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Saving tendencies analyzed in international survey

Mar 17, 2012 Philip Burgess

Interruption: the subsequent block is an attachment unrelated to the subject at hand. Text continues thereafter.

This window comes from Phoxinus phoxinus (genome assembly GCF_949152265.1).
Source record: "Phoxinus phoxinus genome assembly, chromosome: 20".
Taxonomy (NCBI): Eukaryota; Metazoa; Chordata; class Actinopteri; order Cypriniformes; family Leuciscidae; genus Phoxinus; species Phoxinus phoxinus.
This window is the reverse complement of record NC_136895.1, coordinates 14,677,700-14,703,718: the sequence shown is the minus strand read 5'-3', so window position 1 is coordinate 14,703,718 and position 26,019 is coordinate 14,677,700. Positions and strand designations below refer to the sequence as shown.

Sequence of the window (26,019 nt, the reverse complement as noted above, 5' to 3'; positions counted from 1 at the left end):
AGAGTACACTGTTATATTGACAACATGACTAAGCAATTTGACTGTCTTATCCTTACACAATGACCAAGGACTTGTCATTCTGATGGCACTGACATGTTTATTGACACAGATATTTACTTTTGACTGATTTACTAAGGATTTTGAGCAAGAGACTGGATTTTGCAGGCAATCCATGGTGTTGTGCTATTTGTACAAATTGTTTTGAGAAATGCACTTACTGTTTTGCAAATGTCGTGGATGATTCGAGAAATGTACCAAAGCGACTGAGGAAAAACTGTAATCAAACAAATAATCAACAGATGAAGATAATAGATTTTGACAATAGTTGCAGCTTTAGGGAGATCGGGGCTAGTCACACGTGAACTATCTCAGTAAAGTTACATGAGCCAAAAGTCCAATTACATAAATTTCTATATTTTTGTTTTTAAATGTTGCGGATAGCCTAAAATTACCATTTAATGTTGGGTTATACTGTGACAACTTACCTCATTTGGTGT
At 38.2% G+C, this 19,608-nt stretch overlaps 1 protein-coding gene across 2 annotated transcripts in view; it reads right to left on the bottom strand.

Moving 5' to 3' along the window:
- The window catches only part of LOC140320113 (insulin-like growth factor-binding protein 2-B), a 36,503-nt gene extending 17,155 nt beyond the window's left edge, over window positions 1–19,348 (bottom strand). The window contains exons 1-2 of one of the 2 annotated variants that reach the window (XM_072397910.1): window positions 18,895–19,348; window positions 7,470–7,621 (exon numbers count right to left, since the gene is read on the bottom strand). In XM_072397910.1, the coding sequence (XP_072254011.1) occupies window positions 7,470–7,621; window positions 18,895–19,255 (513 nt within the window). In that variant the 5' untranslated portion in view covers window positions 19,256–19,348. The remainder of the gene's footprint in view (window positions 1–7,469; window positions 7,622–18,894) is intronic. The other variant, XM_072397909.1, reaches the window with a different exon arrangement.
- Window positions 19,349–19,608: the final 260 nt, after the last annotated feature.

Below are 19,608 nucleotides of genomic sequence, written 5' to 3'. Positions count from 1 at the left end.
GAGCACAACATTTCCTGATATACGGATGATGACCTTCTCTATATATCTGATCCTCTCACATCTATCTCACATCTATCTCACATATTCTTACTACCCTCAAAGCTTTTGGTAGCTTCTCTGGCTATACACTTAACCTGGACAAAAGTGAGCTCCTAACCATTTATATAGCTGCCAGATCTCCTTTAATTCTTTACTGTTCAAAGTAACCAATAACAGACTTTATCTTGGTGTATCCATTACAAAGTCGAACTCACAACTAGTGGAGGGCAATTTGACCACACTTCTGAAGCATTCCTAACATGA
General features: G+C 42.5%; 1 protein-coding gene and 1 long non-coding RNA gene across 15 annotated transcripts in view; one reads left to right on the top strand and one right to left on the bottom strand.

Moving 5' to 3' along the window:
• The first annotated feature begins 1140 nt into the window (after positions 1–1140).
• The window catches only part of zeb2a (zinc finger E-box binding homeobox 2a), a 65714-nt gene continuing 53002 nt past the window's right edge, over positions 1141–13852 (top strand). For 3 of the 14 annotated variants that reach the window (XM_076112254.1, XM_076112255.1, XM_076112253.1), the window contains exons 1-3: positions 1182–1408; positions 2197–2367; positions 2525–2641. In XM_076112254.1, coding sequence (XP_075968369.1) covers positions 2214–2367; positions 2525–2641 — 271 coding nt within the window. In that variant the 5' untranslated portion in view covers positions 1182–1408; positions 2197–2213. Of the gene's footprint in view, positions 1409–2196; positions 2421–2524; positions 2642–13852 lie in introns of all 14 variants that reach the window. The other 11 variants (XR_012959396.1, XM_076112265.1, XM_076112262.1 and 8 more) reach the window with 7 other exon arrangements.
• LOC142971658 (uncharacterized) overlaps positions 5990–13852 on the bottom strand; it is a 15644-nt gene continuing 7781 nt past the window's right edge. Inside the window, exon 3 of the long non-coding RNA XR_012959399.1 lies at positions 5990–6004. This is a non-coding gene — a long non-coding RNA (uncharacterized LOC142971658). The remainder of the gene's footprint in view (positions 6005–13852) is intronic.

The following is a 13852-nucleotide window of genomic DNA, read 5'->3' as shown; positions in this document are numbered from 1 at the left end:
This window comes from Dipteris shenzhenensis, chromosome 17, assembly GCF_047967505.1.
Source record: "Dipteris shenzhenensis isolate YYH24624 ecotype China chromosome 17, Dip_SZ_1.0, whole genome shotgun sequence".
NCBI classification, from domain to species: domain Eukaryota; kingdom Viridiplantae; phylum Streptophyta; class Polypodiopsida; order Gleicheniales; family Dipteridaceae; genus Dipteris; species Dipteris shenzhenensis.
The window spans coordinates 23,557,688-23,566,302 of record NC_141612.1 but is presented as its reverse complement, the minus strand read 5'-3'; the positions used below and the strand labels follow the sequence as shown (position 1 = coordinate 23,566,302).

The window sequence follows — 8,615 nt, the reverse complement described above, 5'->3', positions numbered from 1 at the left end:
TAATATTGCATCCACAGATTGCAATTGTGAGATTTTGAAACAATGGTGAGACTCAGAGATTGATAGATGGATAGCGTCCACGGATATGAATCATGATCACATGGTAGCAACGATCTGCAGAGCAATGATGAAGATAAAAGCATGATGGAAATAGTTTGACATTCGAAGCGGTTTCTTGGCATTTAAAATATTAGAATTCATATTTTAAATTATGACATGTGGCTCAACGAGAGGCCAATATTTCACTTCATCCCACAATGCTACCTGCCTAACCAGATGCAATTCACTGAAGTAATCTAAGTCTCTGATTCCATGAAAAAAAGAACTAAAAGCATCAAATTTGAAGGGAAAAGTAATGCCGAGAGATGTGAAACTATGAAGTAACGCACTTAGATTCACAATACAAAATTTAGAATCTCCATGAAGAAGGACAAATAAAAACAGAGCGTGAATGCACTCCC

With the economy faltering, it seems everyone is saving less money lately. This, according to a recent ING International Survey, which found that 47 percent of Canadians and 48 percent of Americans have less in their savings accounts than they used to. What's more, researchers found that 33 percent of Canadians feel they'll likely dip into their savings over the next 12 months, compared to 29 percent of Americans and 18 percent of Western European residents. "Across the board, we are seeing that people's saving behavior has changed significantly following the global financial crisis," said Ian Bright, senior economist, ING. "Several developed economies are struggling to regain previous rates of growth and levels of employment, and the long run effects of the crisis have shifted people's attitudes towards how they live and how they view their financial future." Furthermore, 50 percent of Canadians ranked rent, mortgage and housing costs as their top monthly expenditures. Fifty-four percent of Americans also felt housing expenses were their most pressing financial issue. This is important to note because alternative credit agencies such as PBRC take into account factors such as past payments on rent, cable and utilities when determining credit-worthiness.